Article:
So TL;DR version? False advertising = Bad. Demoing = Good.


6 thoughts on “Ads and Demos

  1. I didn’t see anything wrong with your 1st blog post on this. I agreed with you then and I still agree. Let the vendor ad reflect the true product that we are going to get when we purchase your items.

  2. I agreed with your first post… Actually… many of creators out there using “heavy” photoshop+morphing for their’s ads.. Like U***e… S*****i…etc… Just… What u have posted before, it is really help many people out there especially… newbies.. And even old timers.. they NEED to try the DEMOs before buy it… I am a Creator/Editor/Photographer too for BDESIGNX… And i love morphing.. But to do morph or “heavy” photoshop for my ads, never.. Even for the future if i create my skin/shape products… Not everyone will blame you for whatever you trying to say about this… They just need to THINK and CHOOSE which one better. Just my 2 cents.. ^_^

  3. Firstly, just want to say that I love the way you write and I found myself nodding my head A LOT over many of your posts that I have read so far (only found you via Gogo yesterday).

    I don’t PS my blog photos for the very reason that I try to represent what the item is as I see it in world. What people see on my blog is what I see in world, including my choice in Windlights. I do appreciate good post processing to make the whole picture (not the items) more pleasing, but for me, my blog is mostly editorial so I share opinions on whether I recommend an item or why not – and I can’t really do that if I post process beyond cropping/condensing.

    Anyway, your point about demos is an excellent one. I am still guilty of not demoing items all the time; mostly because I know the designer’s work and/or I am at a crowded event and can’t change easily. I always try to note when an item doesn’t meet my expectations but I didn’t demo it, so it’s really my fault in the end.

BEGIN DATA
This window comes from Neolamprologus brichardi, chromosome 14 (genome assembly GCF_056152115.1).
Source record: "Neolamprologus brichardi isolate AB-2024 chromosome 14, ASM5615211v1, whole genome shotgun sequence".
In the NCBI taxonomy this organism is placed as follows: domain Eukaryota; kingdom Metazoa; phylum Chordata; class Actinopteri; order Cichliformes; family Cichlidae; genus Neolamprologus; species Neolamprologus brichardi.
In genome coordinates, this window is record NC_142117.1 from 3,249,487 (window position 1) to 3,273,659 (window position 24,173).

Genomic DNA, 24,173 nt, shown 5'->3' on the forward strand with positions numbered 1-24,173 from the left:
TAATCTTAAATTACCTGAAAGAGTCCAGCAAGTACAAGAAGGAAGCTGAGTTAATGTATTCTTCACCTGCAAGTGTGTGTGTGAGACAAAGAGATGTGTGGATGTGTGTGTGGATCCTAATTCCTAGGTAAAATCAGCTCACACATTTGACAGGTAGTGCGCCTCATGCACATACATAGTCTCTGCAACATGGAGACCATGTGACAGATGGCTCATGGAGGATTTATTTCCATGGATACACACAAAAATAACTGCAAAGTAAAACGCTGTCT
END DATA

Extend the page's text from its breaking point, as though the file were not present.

Wow I just babbled a long while. Sorry about that!

  4. I understood your post and I also totally understand why you’d remove it. Sometimes giving an honest opinion invites a lot of feedback – both negative and positive – that can lead to unforeseen drama we really weren’t expecting or welcoming ourselves.

    ~In any case: at the risk of getting myself in trouble – I also think bloggers should add a disclaimer somewhere visible on their sites if they use a lot of photoshop because sometimes artistic vision doesn’t translate realistically when it comes to product representation. I’ve added such disclaimer to the sidebar of my own site so that I don’t end up potentially misleading people when they purchase something they’ve seen in my photos:

    “Image editing may be used in the photos for atmospheric and/or creative purposes. Please demo any items of interest before purchase: Caveat emptor – let the buyer beware. “